By Harvard Zhang
Consumer confidence dropped in February to a seven-month low as Americans — despite a growing economy — grew more concerned about business conditions, the labor market and their pocketbooks.
The Conference Board’s index declined in February to 92.2 from a revised 97.8 a month earlier, the New York City-based independent research group reported Tuesday. The reading was significantly lower than the median forecast of 97.2 economists surveyed by Bloomberg LP had been expecting.
Both the “current-condition” and the forward-looking “expectations” indices in February decreased, showing consumers’ waning optimism about economic conditions and their financial situation now and in the near future.
“Equity prices were weak and GDP growth slowed in the fourth quarter last year, these indicators had an impact on consumers’ confidence. And growth in labor and employment slowed but still grew at a healthy pace,” said Lewis Alexander, New York City-based Chief U.S. Economist at Nomura Securities Company Ltd.
“A decreasing consumer confidence is not a good thing, but it’s a warning sign,” he added.
In interviews Tuesday, Chicago-area residents echoed the less-rosy national sentiment as they experienced property tax hike and the highest sales tax among major cities in the U.S.
“I’m not moving out of the city but I’m definitely not buying another home in Cook County,” said Joe Dolph, 44, an IT infrastructure manager who was shopping at a downtown Chicago Target store. “Grocery costs have been going up as well. Everything is just more expensive.”
Gloomier current conditions
The Present Situation Index fell to 112.1 in February from 116.6 last month as U.S. consumers grew more worried about general economy and employment. Many experts suggested that, despite the turbulent capital markets, economic expansion will continue.
“Continued turmoil in the financial markets may be rattling consumers, but their assessment of current conditions suggests the economy will continue to expand at a moderate pace in the near term,” said Lynn Franco, Director of Economic Indicators at The Conference Board.
Yet the fraction of the survey group saying business conditions were “good” decreased to 26.0 percent from 27.7 percent a month ago while those saying business conditions were “bad” increased to 19.8 percent from 18.8 percent.
Americans also suggested a less positive labor market even though unemployment rate fell to its lowest level of 4.9 percent in January in eight years. Many people were concerned about the pay level of new jobs.
“The immigrants from Mexico and Central America I work with are getting jobs but they are low-paid jobs,” said Francesca McGarry, 90, who taught English at Julia Center, a neighborhood outreach organization in West Town, Chicago. “They are really intelligent people, but they need the education and language skills to get better jobs.”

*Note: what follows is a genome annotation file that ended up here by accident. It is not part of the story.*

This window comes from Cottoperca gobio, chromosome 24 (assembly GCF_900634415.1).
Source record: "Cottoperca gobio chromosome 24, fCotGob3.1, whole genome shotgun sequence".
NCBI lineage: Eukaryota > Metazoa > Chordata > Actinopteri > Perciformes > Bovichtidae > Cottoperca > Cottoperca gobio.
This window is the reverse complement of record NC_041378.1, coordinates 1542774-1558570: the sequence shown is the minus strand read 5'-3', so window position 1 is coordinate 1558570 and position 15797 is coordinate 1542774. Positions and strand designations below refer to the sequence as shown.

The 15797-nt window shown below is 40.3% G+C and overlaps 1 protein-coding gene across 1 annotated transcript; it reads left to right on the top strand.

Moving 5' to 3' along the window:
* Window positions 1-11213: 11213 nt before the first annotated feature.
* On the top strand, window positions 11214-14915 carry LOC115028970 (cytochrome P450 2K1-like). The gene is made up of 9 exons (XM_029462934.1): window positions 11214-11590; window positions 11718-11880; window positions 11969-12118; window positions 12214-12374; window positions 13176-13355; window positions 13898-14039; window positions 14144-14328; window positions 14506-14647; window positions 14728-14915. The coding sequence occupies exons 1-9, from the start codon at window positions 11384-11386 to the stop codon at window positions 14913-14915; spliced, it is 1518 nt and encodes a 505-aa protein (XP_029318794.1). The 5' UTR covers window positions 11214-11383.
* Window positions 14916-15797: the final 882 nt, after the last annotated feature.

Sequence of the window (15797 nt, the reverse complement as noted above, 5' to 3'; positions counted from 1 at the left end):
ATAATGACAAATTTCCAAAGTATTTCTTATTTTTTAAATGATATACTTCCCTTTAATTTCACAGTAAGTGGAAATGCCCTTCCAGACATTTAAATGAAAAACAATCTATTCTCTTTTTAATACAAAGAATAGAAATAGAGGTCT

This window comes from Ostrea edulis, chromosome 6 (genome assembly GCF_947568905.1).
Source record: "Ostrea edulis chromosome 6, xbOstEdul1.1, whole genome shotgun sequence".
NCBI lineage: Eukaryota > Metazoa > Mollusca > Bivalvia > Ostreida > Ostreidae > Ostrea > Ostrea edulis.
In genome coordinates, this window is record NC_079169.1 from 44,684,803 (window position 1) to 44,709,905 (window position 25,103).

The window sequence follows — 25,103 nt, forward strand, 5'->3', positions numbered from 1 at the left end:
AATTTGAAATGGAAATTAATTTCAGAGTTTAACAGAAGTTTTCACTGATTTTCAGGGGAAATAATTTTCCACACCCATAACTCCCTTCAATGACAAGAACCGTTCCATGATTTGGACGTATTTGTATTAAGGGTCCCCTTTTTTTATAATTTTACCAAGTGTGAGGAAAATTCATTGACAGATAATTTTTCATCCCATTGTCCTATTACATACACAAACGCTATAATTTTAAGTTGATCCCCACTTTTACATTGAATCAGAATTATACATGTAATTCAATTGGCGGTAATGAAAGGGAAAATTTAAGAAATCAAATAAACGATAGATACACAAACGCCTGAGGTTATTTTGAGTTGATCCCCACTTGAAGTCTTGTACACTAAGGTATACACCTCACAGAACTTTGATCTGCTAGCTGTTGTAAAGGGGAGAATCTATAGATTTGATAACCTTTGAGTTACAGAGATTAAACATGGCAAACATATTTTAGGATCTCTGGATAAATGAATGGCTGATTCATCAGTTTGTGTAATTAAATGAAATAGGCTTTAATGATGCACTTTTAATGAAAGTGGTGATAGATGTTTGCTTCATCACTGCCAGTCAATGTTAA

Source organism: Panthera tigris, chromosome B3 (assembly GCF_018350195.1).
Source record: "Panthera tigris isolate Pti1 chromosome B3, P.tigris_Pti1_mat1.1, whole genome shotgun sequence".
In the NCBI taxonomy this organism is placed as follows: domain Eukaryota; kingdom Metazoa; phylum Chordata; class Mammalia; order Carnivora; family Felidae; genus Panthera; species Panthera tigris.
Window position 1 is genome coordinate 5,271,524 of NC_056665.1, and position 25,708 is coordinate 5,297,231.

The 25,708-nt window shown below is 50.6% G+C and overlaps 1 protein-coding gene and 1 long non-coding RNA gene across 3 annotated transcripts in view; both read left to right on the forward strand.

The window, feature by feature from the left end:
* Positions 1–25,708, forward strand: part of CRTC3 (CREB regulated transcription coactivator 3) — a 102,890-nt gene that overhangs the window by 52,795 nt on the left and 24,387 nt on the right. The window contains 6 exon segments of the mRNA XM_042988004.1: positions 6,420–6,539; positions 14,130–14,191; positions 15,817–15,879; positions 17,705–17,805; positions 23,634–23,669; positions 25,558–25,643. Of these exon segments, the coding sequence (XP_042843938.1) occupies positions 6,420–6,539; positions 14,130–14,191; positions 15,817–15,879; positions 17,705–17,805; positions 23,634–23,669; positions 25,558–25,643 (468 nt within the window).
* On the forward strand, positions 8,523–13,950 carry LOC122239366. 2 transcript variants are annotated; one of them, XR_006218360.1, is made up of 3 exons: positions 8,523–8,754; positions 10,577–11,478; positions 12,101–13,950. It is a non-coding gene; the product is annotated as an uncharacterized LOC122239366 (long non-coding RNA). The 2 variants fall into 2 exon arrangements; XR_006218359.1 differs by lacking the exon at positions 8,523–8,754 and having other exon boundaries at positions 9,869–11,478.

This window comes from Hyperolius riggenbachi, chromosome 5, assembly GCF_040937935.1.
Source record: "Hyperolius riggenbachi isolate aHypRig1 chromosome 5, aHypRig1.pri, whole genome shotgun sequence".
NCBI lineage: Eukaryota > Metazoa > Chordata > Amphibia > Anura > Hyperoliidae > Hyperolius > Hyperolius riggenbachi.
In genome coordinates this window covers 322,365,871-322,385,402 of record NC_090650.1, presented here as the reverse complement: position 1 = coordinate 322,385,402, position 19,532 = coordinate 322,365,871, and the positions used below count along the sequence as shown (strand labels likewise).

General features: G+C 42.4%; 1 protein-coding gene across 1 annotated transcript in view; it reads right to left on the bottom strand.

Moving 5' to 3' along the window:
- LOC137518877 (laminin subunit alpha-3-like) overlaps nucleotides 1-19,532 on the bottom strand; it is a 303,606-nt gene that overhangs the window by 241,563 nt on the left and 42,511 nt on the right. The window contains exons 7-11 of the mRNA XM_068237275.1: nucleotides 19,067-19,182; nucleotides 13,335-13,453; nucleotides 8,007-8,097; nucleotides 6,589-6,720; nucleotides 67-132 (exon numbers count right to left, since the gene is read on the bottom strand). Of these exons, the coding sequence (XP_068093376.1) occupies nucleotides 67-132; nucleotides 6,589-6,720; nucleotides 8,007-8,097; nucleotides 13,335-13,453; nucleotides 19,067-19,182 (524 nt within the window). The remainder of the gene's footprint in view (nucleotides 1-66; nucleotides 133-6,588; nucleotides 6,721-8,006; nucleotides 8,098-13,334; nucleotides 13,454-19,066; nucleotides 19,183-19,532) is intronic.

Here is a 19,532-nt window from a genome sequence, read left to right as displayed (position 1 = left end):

Consumers were more pessimistic about the short-term outlook than in January as they foresaw less favorable business conditions, fewer jobs and a greater possibility of salary cuts.
Consumer expectations of where inflation will be in 12 months (a projection that is consistently much higher than the actual inflation rate) fell to the lowest level of 4.7 percent since February 2007, which was “sure to receive attention inside the Federal Reserve,” according to a research paper by JPMorgan Chase & Co. Inflation rate stood at 1.4 percent in January, yet to achieve the Fed’s target of 2 percent.
The fraction of consumers expecting an uptick in interest rates in the next 12 months decreased to 61 percent from 72.6 percent a month ago, while 38 percent of surveyees see a decrease in stock prices comparing with 35.8 percent in January. The Dow Jones Industrial Average has dropped 5.7 percent year to date with tumbling oil prices, a troublesome banking sector and worries surrounding a slowdown in China’s economy.
The percentage of consumers expecting to buy new cars in the next six months edged up to 12.3 percent from 12.1 percent a month earlier, while fewer Americans thought it was a good time to purchase new homes or major appliances including refrigerators and TV sets.
The state of Illinois reported the most downbeat consumer sentiment of 43.3 in more than three years. The state government projected Illinois to have a 4.37 billion deficit on June 30 that could be imposed ultimately on taxpayers without fundamental reforms and spending cuts.
Consumers in Chicago endure the highest sales tax of 10.25 percent among all major cities, and homeowners were expected to pay $543 million more at the end of 2018 following a property tax hike last year.
“Price here in Chicago is just horrendous,” said McGarry, who was shopping at a downtown Chicago Target store. “We need systematic changes to give a fair share to the poor and the marginalized, and tax to the hilt the millionaires and billionaires in this country.”